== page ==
‘Most’ Asia-Pacific nations condemn Russia’s war in Ukraine

APEC noted the ‘immense human suffering’ and economic effect of the war despite Russia and China being bloc members.

Thailand's Prime Minister Prayuth Chan-ocha addresses a press conference during the Asia-Pacific Economic Cooperation, APEC summit, Saturday, Nov. 19, 2022, in Bangkok, Thailand. (AP Photo/Anupam Nath)
Thailand's Prime Minister Prayuth Chan-ocha addresses a news conference during the Asia-Pacific Economic Cooperation, APEC summit, Saturday, November 19, 2022, in Bangkok, Thailand [Anupam Nath/AP]

Asia-Pacific leaders have called for an end to the Russian invasion of Ukraine, saying “most” of them strongly condemned the war and the global economic turmoil it has caused.

A summit statement issued on Saturday at the end of the Asia-Pacific Economic Cooperation (APEC) forum in Bangkok, Thailand, underscored the “immense human suffering” caused by the war and the “significant consequences for the global economy”, including rising inflation, food and energy insecurity and disrupting supply chains.


Russia and China are a part of APEC, which has 21 members. Beijing has generally refrained from public criticism of Moscow over the war in Ukraine.

The APEC statement was identical to the declaration from the G20 (Group of Twenty) summit last week in Bali, Indonesia which also condemned the war.

It also said that while APEC was “not the forum to resolve security issues, we acknowledge that security issues can have significant consequences for the global economy”.

“There were other views and different assessments of the situation and sanctions,” it noted.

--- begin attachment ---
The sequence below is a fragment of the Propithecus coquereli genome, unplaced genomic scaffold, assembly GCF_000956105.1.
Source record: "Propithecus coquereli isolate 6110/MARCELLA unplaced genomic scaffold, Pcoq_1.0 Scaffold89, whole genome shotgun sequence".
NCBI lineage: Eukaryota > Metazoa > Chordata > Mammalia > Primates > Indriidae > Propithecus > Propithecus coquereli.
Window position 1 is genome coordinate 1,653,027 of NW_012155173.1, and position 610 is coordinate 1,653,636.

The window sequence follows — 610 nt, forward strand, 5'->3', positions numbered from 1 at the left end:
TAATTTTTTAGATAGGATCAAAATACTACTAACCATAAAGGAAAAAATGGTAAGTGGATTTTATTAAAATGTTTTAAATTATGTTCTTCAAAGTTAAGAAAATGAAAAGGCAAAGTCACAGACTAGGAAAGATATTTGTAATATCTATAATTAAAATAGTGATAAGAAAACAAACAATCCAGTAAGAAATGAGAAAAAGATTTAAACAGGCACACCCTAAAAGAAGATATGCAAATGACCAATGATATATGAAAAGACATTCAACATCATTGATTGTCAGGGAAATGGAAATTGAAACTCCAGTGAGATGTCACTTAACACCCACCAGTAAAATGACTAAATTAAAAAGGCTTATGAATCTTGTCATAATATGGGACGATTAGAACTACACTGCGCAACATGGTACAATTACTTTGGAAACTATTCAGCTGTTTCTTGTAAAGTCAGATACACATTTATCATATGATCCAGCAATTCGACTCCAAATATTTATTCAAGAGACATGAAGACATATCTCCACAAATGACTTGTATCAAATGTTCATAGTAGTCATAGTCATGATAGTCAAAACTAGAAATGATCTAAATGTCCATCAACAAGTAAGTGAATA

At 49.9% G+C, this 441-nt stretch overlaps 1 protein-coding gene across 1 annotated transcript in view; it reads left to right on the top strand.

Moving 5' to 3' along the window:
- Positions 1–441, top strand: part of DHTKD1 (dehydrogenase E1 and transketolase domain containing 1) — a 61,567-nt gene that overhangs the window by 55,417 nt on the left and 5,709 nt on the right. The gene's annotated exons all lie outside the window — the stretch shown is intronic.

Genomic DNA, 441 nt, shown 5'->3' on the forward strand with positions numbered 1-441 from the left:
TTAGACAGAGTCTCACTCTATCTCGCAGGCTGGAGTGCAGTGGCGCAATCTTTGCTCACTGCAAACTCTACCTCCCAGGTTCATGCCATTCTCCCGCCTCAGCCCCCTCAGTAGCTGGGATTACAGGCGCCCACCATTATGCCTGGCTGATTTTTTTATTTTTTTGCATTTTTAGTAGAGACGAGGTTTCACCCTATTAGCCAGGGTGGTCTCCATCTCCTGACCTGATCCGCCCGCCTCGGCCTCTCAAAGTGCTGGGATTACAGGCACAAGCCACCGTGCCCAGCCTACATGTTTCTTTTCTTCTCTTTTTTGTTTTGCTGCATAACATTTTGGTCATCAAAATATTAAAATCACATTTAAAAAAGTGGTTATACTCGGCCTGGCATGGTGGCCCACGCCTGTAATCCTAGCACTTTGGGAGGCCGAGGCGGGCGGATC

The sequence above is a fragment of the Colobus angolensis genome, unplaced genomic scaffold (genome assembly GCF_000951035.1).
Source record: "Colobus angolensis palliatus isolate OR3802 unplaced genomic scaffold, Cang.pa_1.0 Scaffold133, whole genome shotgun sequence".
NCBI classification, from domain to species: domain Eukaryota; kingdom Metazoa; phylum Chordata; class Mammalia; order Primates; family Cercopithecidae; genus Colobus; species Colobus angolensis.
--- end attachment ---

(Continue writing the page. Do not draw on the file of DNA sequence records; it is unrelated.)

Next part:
Amid tensions between Russia and the West, Russian President Vladimir Putin did not attend either the G20 or the APEC summits. Foreign Minister Sergey Lavrov went to Bali and Deputy Prime Minster Andrei Belousov to Bangkok.

On the sidelines of the event, US Vice President Kamala Harris exchanged brief remarks with Chinese President Xi Jinping, with the latter saying that he viewed a meeting in Bali with US President Joe Biden as a step towards a “next stage” in ties between their countries.

Relations between the world’s two largest economies have been fraught, with disagreements over trade, human rights and China’s claims over the self-ruled island of Taiwan.

Host and Thai Prime Minister Prayuth Chan-ocha urged the bloc’s leaders to push ahead with APEC’s agenda of promoting free trade in the Pacific region.

“We have to give priority to turning this plan into action,” Prayuth said.

The summits over the past week gave leaders a chance for face-to-face encounters that have been rare in the past two years because of the COVID-19 pandemic.

Both at the G20 and APEC, officials appear to have chosen to agree to disagree about the war. In Bangkok and Bali, countries that refused to condemn the invasion refrained from blocking the release of statements harshly criticising Moscow.

APEC is made of Australia, Brunei, Canada, Chile, China, Hong Kong, China, Indonesia, Japan, Korea, Malaysia, Mexico, New Zealand, Papua New Guinea, Peru, the Philippines, Russia, Singapore, Taiwan, Thailand, the United States and Vietnam.

The US is scheduled to host next year’s summit in San Francisco.

Source: News Agencies